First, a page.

Adult woman suffering from hearing loss after having chemotherapy treatments discussing symptoms with her doctor.

There’s nothing that’s good about cancer. Because of this, patients receiving cancer treatment will sometimes feel compelled to disregard cancer treatment side effects, such as hearing loss, as trivial. But it’s important to keep in mind that, for a great many cancer patients, there will be life after your disease. And, of course, you want a really full and happy life!

This means it’s important to talk to your care team about reducing and managing side effects caused by your treatment. You’ll be able to enjoy life after cancer more fully, for instance, if you discuss possible balance and hearing problems that could develop post chemotherapy, with your care team.

Available cancer treatments

In the past 20 years, considerable advancements in cancer treatment have been accomplished. The development of some cancers can even be avoided with vaccines. But generally, doctors will use one or more of three different ways to fight this disease: radiation, chemotherapy, and surgery.

There are unique drawbacks and strengths to each of these, and in some cases, they’re used in tandem. The best treatment course will be guided by your diagnosis, your prognosis, and your care team.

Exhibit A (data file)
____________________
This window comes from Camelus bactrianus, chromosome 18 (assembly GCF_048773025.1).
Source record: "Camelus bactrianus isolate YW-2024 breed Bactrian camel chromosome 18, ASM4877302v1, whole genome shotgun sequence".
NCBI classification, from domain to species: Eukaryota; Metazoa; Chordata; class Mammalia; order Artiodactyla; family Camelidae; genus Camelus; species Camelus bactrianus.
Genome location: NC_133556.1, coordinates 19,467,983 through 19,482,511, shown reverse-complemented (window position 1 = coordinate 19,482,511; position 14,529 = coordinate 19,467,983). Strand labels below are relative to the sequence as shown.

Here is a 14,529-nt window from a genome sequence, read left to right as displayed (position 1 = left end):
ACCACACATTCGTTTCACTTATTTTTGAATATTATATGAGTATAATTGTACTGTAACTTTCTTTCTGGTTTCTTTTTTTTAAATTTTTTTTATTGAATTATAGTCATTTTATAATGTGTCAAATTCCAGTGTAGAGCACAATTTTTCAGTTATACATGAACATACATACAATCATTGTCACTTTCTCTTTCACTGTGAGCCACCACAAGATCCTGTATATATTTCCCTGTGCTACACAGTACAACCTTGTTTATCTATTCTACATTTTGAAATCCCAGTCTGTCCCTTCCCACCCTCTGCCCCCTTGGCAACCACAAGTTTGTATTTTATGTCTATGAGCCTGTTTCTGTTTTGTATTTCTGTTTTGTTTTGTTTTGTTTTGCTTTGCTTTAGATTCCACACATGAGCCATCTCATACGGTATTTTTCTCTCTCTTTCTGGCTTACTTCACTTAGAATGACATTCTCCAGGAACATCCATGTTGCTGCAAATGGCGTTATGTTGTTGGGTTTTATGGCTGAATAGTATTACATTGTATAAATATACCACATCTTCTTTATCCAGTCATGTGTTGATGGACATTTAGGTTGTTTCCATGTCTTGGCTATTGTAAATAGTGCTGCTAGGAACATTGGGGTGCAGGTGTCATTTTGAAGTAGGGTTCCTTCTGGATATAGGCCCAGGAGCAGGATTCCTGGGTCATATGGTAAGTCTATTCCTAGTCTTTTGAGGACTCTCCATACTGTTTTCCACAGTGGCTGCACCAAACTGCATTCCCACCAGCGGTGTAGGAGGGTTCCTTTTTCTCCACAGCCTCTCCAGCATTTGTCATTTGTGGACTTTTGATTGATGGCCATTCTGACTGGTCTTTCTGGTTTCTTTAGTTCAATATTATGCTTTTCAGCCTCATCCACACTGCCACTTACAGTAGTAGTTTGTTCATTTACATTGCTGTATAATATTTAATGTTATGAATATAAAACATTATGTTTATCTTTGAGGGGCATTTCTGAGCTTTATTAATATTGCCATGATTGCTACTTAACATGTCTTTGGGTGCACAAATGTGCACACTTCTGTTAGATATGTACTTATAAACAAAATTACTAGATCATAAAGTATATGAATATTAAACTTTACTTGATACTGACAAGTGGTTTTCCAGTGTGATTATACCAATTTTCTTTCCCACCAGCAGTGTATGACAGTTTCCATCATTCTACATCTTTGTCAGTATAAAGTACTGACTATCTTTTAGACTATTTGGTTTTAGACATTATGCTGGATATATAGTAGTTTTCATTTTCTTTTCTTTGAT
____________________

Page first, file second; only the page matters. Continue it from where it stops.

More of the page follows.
Do hearing and balance issues come with all cancer treatments? Normally, these side effects only accompany chemotherapy, but each patient is different.

Chemotherapy – what is it?

Chemotherapy is a mixture of treatments that use strong chemicals to destroy cancer cells. For a wide range of cancers, chemotherapy is the primary course of treatment because of its very successful track record. But chemotherapy can create some really uncomfortable side effects because these chemicals are so powerful. Those side effects can include:

  • Nausea
  • Vomiting
  • Mouth sores
  • Hair loss
  • Tiredness and fatigue
  • Hearing loss

Every patient responds to chemotherapy in their own way. The particular mix of chemicals also has a substantial impact on the specific side effects. Some of these side effects are often fairly visible and well known (hair loss, for example). But not so many individuals are aware of chemotherapy induced hearing loss.